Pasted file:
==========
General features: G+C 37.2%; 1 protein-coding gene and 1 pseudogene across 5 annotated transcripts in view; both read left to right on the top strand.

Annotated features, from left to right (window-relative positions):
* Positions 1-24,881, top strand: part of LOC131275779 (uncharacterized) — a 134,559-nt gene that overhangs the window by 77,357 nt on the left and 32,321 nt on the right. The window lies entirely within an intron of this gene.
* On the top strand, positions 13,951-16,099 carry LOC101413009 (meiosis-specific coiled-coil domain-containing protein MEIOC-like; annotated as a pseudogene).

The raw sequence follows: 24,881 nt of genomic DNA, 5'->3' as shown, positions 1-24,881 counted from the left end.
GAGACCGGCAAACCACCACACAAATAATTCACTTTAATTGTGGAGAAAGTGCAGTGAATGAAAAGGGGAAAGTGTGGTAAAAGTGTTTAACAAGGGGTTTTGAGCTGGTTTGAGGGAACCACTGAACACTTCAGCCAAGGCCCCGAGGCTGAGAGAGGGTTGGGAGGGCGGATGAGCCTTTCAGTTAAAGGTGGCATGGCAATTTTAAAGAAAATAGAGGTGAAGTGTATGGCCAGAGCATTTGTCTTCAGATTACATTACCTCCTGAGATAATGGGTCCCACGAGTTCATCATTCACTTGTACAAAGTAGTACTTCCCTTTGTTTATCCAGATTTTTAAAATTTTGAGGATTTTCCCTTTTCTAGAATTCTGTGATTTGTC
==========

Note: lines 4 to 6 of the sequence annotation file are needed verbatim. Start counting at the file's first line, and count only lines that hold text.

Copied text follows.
* On the top strand, positions 13,951-16,099 carry LOC101413009 (meiosis-specific coiled-coil domain-containing protein MEIOC-like; annotated as a pseudogene).

The raw sequence follows: 24,881 nt of genomic DNA, 5'->3' as shown, positions 1-24,881 counted from the left end.
GAGACCGGCAAACCACCACACAAATAATTCACTTTAATTGTGGAGAAAGTGCAGTGAATGAAAAGGGGAAAGTGTGGTAAAAGTGTTTAACAAGGGGTTTTGAGCTGGTTTGAGGGAACCACTGAACACTTCAGCCAAGGCCCCGAGGCTGAGAGAGGGTTGGGAGGGCGGATGAGCCTTTCAGTTAAAGGTGGCATGGCAATTTTAAAGAAAATAGAGGTGAAGTGTATGGCCAGAGCATTTGTCTTCAGATTACATTACCTCCTGAGATAATGGGTCCCACGAGTTCATCATTCACTTGTACAAAGTAGTACTTCCCTTTGTTTATCCAGATTTTTAAAATTTTGAGGATTTTCCCTTTTCTAGAATTCTGTGATTTGTC